“… appear odious, infamous, and/or frightening.” Words have meaning.
odi·ous adjective \ˈō-dē-əs\ : extremely unpleasant; repulsive.
in·fa·mous adjective \ˈin-fə-məs\ : well known for being bad.
fright·en verb \ˈfrī-tən\ : to cause (someone) to become afraid.
fright·ened | fright·en·ing
At no point in either of his 50-page complaints does TDPK actually allege a specific, provably false statement by a particular defendant that might normally be defamatory. But let’s pretend that he did.
Consider the behavior ascribed to Brett Kimberlin with respect to a middle-school-aged girl as portrayed in his authorized biography Citizen K. Is finding such behavior repulsive an abnormal reaction?
Consider skulking about planting time bombs and destroying a man’s life as Brett Kimberlin was convicted of doing. Might not being convicted of such crimes lead to infamy? For that matter, couldn’t lying about being a Vice-President’s former dope dealer (as the author of Citizen K concluded Kimberlin did) result in infamy?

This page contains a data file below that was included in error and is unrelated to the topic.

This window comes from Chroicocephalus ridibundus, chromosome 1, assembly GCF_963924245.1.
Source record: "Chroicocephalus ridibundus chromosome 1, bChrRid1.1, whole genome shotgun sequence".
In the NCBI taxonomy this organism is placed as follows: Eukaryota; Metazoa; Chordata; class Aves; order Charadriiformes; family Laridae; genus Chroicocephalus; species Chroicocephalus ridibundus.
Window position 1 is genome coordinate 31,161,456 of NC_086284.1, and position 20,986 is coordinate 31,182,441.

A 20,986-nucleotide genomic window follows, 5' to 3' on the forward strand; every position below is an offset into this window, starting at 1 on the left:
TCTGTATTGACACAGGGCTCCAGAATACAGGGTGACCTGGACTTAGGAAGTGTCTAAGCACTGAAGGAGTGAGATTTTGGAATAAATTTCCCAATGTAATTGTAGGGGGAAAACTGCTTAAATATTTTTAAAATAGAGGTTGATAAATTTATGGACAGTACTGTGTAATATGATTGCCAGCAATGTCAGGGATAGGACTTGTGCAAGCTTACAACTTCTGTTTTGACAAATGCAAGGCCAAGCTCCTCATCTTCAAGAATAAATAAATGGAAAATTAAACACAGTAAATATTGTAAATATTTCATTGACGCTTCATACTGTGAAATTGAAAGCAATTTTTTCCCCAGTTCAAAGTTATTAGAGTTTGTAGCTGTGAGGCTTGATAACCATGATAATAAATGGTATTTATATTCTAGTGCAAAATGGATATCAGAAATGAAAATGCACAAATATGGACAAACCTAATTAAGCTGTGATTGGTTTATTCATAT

I don’t frighten very easily, but I can understand how someone would be afraid of a notorious liar who is a convicted violent felon.
Given all that, it’s my opinion that Brett Kimberlin was odious, infamous, and frightening before I ever wrote one word about him. Simply put, his reputation is so bad that it is impossible to make it worse. I believe he is defamation proof.
He’s been trying use what Glenn Reynolds has called “brass knuckles reputation management” via lawfare to try to keep the lid on, and he has succeeded in frightening some folks away from discussing his odious infamy. The current state and federal lawsuits are what some of us hope are his last-ditch attempt.
You can help my codefendant’s and me in the state suit fight TDPK’s lawfare. Go to Bomber Sues Bloggers to find out how.
UPDATE—Aaron Walker, my codefendant in both lawsuits, has this to say about TDPK’s reputation.